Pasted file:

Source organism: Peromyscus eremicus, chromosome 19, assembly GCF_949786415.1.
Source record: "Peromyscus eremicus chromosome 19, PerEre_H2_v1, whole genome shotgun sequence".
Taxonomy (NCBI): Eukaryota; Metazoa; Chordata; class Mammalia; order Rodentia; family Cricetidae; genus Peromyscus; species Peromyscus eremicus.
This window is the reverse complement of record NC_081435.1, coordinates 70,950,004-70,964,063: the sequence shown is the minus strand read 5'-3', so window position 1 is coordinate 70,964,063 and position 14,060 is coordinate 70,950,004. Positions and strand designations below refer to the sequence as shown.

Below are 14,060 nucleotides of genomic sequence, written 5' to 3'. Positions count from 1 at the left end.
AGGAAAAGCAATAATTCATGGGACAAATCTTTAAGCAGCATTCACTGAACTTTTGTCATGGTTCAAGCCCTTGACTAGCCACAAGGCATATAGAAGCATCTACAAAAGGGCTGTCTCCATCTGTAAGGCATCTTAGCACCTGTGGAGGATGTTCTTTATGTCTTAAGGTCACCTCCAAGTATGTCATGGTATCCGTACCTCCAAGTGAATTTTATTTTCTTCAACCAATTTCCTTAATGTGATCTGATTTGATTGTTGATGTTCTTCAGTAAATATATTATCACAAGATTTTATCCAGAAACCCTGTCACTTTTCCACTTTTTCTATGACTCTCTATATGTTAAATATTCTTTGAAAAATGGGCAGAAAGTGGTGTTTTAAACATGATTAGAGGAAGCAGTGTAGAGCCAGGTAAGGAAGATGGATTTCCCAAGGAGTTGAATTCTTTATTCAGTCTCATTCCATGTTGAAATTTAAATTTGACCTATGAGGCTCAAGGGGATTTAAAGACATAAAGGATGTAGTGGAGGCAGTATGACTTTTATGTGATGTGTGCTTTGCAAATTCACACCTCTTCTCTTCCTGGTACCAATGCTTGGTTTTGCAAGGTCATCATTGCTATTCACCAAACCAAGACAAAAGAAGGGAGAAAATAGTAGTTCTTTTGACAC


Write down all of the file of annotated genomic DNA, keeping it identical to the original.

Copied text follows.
Source organism: Peromyscus eremicus, chromosome 19, assembly GCF_949786415.1.
Source record: "Peromyscus eremicus chromosome 19, PerEre_H2_v1, whole genome shotgun sequence".
Taxonomy (NCBI): Eukaryota; Metazoa; Chordata; class Mammalia; order Rodentia; family Cricetidae; genus Peromyscus; species Peromyscus eremicus.
This window is the reverse complement of record NC_081435.1, coordinates 70,950,004-70,964,063: the sequence shown is the minus strand read 5'-3', so window position 1 is coordinate 70,964,063 and position 14,060 is coordinate 70,950,004. Positions and strand designations below refer to the sequence as shown.

Below are 14,060 nucleotides of genomic sequence, written 5' to 3'. Positions count from 1 at the left end.
AGGAAAAGCAATAATTCATGGGACAAATCTTTAAGCAGCATTCACTGAACTTTTGTCATGGTTCAAGCCCTTGACTAGCCACAAGGCATATAGAAGCATCTACAAAAGGGCTGTCTCCATCTGTAAGGCATCTTAGCACCTGTGGAGGATGTTCTTTATGTCTTAAGGTCACCTCCAAGTATGTCATGGTATCCGTACCTCCAAGTGAATTTTATTTTCTTCAACCAATTTCCTTAATGTGATCTGATTTGATTGTTGATGTTCTTCAGTAAATATATTATCACAAGATTTTATCCAGAAACCCTGTCACTTTTCCACTTTTTCTATGACTCTCTATATGTTAAATATTCTTTGAAAAATGGGCAGAAAGTGGTGTTTTAAACATGATTAGAGGAAGCAGTGTAGAGCCAGGTAAGGAAGATGGATTTCCCAAGGAGTTGAATTCTTTATTCAGTCTCATTCCATGTTGAAATTTAAATTTGACCTATGAGGCTCAAGGGGATTTAAAGACATAAAGGATGTAGTGGAGGCAGTATGACTTTTATGTGATGTGTGCTTTGCAAATTCACACCTCTTCTCTTCCTGGTACCAATGCTTGGTTTTGCAAGGTCATCATTGCTATTCACCAAACCAAGACAAAAGAAGGGAGAAAATAGTAGTTCTTTTGACAC